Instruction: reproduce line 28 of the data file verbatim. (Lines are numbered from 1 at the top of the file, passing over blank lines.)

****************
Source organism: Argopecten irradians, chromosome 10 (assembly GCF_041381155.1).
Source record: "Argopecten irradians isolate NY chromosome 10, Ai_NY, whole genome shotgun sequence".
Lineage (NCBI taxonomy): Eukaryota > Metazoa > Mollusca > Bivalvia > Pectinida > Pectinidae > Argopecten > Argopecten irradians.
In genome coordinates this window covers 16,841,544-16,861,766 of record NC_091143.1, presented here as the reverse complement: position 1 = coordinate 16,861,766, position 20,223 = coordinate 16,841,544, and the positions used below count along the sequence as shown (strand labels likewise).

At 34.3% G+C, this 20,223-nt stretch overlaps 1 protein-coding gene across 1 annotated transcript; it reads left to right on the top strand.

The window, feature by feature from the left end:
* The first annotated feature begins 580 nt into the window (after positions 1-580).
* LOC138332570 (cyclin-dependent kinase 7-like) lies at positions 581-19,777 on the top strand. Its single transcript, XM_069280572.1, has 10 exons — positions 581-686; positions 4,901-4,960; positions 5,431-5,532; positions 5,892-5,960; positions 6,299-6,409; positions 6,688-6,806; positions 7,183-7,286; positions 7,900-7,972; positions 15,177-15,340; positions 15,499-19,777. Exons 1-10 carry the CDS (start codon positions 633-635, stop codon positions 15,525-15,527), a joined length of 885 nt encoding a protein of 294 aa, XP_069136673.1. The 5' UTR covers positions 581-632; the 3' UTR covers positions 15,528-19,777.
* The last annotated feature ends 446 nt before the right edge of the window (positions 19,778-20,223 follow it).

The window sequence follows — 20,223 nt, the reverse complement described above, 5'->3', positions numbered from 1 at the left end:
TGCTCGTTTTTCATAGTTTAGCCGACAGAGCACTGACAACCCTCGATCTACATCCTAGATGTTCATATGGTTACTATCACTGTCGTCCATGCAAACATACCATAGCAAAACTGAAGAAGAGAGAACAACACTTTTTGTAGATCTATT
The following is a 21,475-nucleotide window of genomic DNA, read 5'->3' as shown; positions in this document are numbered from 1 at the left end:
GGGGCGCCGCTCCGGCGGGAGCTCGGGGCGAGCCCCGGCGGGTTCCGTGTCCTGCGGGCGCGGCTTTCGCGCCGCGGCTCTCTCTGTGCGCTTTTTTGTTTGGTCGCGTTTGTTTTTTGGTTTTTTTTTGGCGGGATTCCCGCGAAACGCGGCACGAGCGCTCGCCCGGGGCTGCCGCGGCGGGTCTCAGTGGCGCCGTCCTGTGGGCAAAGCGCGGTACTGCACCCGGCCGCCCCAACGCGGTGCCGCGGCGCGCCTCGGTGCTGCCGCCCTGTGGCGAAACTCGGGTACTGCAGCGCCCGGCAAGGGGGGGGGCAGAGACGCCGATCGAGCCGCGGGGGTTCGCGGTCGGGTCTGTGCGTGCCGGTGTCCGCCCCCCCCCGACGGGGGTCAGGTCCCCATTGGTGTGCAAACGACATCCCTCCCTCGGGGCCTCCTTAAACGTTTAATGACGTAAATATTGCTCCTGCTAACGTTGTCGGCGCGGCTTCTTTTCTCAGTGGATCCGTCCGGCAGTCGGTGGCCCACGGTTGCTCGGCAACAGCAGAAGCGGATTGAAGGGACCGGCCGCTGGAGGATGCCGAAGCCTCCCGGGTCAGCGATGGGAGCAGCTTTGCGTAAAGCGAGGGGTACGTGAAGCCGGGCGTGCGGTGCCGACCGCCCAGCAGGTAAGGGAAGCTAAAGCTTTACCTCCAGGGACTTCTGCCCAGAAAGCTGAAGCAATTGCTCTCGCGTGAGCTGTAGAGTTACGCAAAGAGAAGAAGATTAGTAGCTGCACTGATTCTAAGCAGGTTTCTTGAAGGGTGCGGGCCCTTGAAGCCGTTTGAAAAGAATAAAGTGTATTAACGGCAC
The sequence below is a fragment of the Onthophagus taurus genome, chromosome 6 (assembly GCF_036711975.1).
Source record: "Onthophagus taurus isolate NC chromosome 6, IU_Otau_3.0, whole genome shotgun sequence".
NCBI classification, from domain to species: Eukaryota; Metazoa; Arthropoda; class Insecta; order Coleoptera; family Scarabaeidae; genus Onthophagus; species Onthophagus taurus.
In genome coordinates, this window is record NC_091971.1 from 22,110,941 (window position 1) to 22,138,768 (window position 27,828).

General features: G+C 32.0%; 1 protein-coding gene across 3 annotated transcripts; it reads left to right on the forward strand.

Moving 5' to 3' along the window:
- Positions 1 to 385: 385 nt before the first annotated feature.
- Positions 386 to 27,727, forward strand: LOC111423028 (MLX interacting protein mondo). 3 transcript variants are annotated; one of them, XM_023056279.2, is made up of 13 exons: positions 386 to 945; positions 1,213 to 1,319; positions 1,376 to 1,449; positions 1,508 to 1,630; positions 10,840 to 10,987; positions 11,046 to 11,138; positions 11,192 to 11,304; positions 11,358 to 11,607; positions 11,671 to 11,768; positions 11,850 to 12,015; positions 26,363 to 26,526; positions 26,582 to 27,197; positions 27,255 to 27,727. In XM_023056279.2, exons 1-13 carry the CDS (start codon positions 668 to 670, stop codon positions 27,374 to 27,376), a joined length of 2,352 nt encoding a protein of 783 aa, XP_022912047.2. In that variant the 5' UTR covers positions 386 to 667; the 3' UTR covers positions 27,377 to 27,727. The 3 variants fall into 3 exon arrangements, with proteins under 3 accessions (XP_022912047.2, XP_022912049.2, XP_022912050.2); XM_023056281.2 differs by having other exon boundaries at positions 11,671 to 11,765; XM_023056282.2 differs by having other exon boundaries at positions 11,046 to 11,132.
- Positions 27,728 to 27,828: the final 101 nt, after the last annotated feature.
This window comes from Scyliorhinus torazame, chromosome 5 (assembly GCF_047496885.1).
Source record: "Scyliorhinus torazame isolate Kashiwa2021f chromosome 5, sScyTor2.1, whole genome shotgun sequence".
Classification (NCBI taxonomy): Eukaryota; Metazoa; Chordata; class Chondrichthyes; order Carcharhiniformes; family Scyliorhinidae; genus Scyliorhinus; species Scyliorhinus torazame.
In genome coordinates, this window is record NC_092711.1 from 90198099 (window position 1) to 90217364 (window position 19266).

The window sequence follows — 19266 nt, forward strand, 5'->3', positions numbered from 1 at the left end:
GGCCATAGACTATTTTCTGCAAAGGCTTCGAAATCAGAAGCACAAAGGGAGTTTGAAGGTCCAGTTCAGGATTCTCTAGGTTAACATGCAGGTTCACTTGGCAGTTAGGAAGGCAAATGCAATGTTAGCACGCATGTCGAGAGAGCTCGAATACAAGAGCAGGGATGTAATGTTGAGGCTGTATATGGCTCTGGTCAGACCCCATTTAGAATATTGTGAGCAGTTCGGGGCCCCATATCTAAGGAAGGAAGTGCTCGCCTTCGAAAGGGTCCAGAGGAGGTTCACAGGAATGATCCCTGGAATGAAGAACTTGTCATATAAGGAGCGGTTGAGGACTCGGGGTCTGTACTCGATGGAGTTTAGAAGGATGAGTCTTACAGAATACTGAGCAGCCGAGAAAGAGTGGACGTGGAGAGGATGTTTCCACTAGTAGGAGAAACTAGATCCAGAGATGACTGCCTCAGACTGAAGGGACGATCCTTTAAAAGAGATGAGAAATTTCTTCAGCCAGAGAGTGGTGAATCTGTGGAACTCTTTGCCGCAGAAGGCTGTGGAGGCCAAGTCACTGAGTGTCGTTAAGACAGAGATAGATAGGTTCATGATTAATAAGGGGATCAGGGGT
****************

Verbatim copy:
GGCCATAGACTATTTTCTGCAAAGGCTTCGAAATCAGAAGCACAAAGGGAGTTTGAAGGTCCAGTTCAGGATTCTCTAGGTTAACATGCAGGTTCACTTGGCAGTTAGGAAGGCAAATGCAATGTTAGCACGCATGTCGAGAGAGCTCGAATACAAGAGCAGGGATGTAATGTTGAGGCTGTATATGGCTCTGGTCAGACCCCATTTAGAATATTGTGAGCAGTTCGGGGCCCCATATCTAAGGAAGGAAGTGCTCGCCTTCGAAAGGGTCCAGAGGAGGTTCACAGGAATGATCCCTGGAATGAAGAACTTGTCATATAAGGAGCGGTTGAGGACTCGGGGTCTGTACTCGATGGAGTTTAGAAGGATGAGTCTTACAGAATACTGAGCAGCCGAGAAAGAGTGGACGTGGAGAGGATGTTTCCACTAGTAGGAGAAACTAGATCCAGAGATGACTGCCTCAGACTGAAGGGACGATCCTTTAAAAGAGATGAGAAATTTCTTCAGCCAGAGAGTGGTGAATCTGTGGAACTCTTTGCCGCAGAAGGCTGTGGAGGCCAAGTCACTGAGTGTCGTTAAGACAGAGATAGATAGGTTCATGATTAATAAGGGGATCAGGGGT